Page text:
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Thinking About: What If?

  • March 5, 2019
  • Written by Community Futures Meridian

All businesses go through good times and bad; there are those periods where sales are up, customers are happy, and you need more staff, space, and capacity to keep up with demand. Then there are those times when it all goes wrong and you are hit by a disaster, or maybe just a setback, or a challenge out of the blue. In both cases your company suffers stress and that stress is transferred to you personally, big time.

You can of course ignore what might happen in the future and deal with challenges, good and bad, as and when they arise, or you can prepare in advance for these inevitable situations and practice risk management.

There are pros and cons to both approaches; hey why worry about something that might never happen? On the other hand, challenges, both positive and negative can cost you money if you don’t manage them appropriately. For instance, a new customer contacts you and wants to order a large quantity of whatever it is you sell. Can you cope with such a big order? Do you have the capacity? Do you have enough raw materials? Can your team cope with an order of that magnitude? Customers placing big orders demand better discounts, do you have sufficient profit margin in your product to meet their demands?

Then there’s the bad stuff that can happen to any business. A key staff member leaves unexpectedly, a new competitor appears in your market and begins to poach your customers, or you lose your biggest customer, an unsatisfied customer starts trash-talking you online, you experience cashflow issues, your primary supplier lets you down or goes out of business, your premises floods. You can probably think of a bunch more scenarios over which you could lose sleep.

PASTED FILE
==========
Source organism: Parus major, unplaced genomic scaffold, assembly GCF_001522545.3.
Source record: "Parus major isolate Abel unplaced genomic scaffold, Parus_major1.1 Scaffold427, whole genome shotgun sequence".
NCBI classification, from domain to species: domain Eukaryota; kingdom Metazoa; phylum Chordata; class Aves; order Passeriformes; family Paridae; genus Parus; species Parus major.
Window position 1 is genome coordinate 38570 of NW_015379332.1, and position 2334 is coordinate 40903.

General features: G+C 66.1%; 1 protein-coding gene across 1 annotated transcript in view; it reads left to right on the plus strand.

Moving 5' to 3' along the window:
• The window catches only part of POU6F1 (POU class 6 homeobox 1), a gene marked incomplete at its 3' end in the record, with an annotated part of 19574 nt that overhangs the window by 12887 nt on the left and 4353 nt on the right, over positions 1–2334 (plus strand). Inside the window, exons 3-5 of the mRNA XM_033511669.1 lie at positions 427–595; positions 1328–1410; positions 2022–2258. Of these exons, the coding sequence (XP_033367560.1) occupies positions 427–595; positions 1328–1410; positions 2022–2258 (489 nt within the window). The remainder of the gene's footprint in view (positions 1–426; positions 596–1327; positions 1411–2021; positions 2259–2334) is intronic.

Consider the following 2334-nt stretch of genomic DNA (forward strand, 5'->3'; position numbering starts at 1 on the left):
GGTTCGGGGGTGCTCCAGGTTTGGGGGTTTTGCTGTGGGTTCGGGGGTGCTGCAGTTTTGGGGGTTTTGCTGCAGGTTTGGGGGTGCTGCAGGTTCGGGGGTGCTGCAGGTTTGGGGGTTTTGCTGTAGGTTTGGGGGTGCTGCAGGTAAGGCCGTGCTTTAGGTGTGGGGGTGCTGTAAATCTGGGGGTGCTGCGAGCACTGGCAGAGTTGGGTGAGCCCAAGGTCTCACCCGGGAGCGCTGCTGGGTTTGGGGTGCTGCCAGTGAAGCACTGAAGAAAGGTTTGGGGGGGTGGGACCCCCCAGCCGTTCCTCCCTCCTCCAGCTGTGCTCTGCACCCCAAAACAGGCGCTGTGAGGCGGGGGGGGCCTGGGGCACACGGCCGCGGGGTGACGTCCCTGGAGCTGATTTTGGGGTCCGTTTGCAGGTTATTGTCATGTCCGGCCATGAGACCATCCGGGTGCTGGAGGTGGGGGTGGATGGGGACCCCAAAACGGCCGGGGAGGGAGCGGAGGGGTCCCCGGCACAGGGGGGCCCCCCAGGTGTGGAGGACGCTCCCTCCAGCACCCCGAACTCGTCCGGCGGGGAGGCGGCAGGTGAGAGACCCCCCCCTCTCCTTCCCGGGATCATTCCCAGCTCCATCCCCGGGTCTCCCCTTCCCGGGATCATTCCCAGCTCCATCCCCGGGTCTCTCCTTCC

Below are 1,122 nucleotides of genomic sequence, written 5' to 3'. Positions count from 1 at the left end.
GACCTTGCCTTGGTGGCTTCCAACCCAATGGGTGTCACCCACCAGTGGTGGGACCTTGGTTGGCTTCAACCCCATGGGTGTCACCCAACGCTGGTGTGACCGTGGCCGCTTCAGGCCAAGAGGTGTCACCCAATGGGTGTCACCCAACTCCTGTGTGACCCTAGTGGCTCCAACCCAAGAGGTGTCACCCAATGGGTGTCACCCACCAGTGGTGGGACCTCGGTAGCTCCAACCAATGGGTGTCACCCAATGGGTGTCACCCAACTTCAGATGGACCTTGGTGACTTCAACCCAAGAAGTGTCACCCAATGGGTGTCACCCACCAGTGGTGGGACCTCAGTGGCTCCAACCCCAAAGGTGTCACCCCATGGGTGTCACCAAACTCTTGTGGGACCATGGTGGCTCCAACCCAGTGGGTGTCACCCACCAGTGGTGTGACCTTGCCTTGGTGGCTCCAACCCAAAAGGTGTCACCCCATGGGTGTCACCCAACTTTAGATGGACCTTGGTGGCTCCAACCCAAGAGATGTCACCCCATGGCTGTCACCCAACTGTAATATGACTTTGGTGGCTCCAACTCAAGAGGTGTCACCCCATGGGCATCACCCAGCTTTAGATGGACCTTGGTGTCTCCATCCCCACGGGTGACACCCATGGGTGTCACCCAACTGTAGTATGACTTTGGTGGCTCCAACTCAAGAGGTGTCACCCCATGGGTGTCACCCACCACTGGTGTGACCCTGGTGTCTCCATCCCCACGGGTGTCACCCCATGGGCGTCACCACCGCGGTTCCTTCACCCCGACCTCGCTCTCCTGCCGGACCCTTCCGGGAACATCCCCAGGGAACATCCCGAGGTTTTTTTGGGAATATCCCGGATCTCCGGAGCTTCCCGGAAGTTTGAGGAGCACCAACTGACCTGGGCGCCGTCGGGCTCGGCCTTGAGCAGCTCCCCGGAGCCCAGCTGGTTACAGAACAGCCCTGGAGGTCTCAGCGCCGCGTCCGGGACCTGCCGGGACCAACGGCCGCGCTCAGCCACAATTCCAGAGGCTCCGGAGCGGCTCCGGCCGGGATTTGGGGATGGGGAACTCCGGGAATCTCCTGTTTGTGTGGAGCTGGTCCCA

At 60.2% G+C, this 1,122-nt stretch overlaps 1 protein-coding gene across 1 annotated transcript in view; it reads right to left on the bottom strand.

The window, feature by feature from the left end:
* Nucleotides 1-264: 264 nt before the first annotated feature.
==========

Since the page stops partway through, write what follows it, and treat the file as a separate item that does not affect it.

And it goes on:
Preparing for the “what ifs” in your business can cut the stress you will inevitably feel when something untoward occurs. Make a list of all the things that are likely, or even might possibly happen in your business and come up with a strategy to deal with each situation. Considering the ones outlined in this article is a good start. For example, how would you deal with losing a key employee? Perhaps you could actively keep an eye out for ideal employees during your regular networking, or when you are impressed with someone’s service in a store? Start collecting resumes of people you meet, or those who inquire about career opportunities with your firm. Then, if an employee gives notice you will already have people to interview for their position.

Taking a little time to consider what you will do in a wide range of difficult circumstances will allow you to be prepared for when they happen and minimize the downtime, or damage they inflict on your business.

Formalize your “what if” plans into a risk management strategy. Don’t be put off by the academic sounding name, it can be as simple as a three-ring-binder outlining your plan of action for each eventuality you list. Gather your team, or friends and family, advisors and mentors together and brainstorm anything and everything that could derail your company, or take it off track and think well in advance, “What will I do if …”

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